MV Your Way: Extending mvBASIC

Most flavors of mvBASIC have a little used, often misunderstood structure called FUNCTION . It isn't exactly like FUNCTION in other languages. In PHP, JavaScript, nearly every language that has it, you can stack dozens of FUNCTION s into a single script or source record. The one in mvBASIC requires its own document. One function per source record. On a quick glance, this makes it look like a poor cousin of SUBROUTINE . You couldn't be blamed for thinking it has no real purpose.

That's what I thought for most of my career. Now, I'm beginning to develop a deep respect for it instead. In this article, and the next, I hope to sell you on the value of the humble FUNCTION .

The line of code in Figure 1 will not compile in mvBASIC.

019 doz = xconv(quantity,'unitsToDozens')
Figure 1

It sure would be nice to have a built-in library of any-to-any math conversions. If XCONV existed, it could convert radius to circumference. It could change liters to ounces. There are plenty of standard conversions that I don't need to recode over and over again.

If we write a subroutine to solve this, it would look something like Figure 2.

019 call xconv(doz,quantity,'unitsToDozens')
Figure 2

We'd support that with a routine like Figure 3.

001 subroutine xconv(result,value,rule)
002 begin case
003 case rule = 'unitsToDozens'
004 result = int(value/12)
005 result<2> = rem(value/12)
…
Figure 3

It'll work. It just isn't as elegant. However, we can recast the SUBROUTINE as a FUNCTION and keep our original syntax [Figure 4].

001 function xconv(value,rule)
002 begin case
003 case rule = 'unitsToDozens'
004 result = int(value/12)
005 result<2> = rem(value/12)
…
xxx return result

Figure 4

Now our original line 19, the one that looks like mvBASIC has always had an XCONV, will compile and work. We just need to add a DEFFUN to connect the FUNCTION to the calling program [Figure 5].

005 deffun xconv()
Figure 5

I haven't scanned the documentation on every MultiValue flavor, so you may need to check your version and make minor tweaks. I believe this should work for most or all of them.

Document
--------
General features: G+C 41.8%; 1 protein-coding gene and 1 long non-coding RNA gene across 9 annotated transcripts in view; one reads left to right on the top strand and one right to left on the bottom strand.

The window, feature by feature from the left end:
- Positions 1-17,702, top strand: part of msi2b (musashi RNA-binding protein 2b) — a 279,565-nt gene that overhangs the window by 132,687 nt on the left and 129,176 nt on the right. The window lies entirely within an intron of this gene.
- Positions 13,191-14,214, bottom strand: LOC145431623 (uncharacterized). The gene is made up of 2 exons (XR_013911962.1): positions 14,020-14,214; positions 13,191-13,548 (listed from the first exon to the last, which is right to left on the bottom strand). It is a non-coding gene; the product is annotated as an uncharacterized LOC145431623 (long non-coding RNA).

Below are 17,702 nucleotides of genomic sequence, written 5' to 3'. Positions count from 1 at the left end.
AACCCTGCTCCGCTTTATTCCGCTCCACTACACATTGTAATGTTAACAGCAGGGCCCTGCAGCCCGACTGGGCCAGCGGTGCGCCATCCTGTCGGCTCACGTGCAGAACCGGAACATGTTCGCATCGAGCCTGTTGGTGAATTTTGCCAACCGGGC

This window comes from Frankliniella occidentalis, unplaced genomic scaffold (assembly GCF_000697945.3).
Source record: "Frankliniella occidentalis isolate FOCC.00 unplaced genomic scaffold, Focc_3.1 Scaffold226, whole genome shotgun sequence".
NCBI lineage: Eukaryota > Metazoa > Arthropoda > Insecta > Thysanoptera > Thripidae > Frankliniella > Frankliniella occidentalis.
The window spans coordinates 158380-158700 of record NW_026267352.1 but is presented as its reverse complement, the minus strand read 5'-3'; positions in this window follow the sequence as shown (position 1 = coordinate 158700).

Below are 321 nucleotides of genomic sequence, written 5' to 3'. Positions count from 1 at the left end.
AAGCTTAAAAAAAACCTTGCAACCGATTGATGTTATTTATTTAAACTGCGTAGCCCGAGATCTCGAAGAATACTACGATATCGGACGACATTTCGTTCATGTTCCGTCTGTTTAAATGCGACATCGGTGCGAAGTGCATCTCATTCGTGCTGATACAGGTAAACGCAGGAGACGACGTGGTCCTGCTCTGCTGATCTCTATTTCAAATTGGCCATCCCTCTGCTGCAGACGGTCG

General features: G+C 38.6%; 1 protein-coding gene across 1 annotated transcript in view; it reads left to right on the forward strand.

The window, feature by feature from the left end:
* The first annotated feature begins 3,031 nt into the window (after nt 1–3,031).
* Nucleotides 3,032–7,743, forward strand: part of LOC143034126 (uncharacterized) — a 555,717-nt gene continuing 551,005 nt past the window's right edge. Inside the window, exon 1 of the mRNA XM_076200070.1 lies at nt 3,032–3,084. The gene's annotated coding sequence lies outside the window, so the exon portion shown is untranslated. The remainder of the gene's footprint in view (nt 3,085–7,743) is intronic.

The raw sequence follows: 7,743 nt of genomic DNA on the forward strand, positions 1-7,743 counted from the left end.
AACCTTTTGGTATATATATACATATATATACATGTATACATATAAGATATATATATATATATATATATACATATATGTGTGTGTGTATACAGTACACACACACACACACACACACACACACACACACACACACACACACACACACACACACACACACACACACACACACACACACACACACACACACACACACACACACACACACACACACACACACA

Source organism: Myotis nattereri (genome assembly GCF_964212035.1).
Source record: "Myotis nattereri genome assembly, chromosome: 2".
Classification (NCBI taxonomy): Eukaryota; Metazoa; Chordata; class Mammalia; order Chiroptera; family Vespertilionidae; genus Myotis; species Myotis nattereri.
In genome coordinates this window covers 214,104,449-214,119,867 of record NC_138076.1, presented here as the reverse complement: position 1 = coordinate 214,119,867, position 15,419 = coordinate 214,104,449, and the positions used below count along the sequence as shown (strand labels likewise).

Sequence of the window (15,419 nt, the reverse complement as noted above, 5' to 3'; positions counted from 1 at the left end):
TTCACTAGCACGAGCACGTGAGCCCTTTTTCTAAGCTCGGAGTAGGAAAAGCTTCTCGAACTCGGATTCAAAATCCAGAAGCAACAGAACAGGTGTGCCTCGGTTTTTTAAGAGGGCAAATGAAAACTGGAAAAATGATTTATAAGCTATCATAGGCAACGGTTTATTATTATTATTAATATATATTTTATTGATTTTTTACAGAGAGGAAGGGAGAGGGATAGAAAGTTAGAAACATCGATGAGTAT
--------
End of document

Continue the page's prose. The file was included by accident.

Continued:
So, what really is the difference between a FUNCTION and a SUBROUTINE ? While they can be pressed into equivalent service, the FUNCTION is more organic. It extends the language. See a quick example in Figure 6.

001 function search(needle,haystack)
002 result = ''
003 locate(needle,haystack;pos) then
004 result = 'ATTR'
005 result<2> = pos
006 end else
007 pos = index(haystack,needle)
008 if (pos > 0) then
009 result = 'CHAR'
010 result<2> = 'pos'
011 end
012 end
013 return result

Figure 6

Now we have a combined command that can easily be extended to search for multivalues or subvalues or any case insensitivity… many, many options. Once again, yes, we can do this more awkwardly with SUBROUTINEs but why? The same way that we use multiplication when repeated addition can achieve the same result. Multiplication is clearer and cleaner.

Next issue, we'll show you how to use FUNCTION to do a massive MultiValue makeover.

CHARLES BAROUCH

Charles Barouch is the CTO of HDWP, Inc. He is also a regular contributor to International Spectrum Magazine, a former Associate Editor for both Database Trends and for Gateways Magazine, a former distance learning Instructor for CALC. He is presently the Past President of the U2UG. Mr. Barouch has presented technology and business topics in front of hundreds of companies, in a wide range of product and service categories. He is available for on-site speaking and consulting engagements in and out of the United States.

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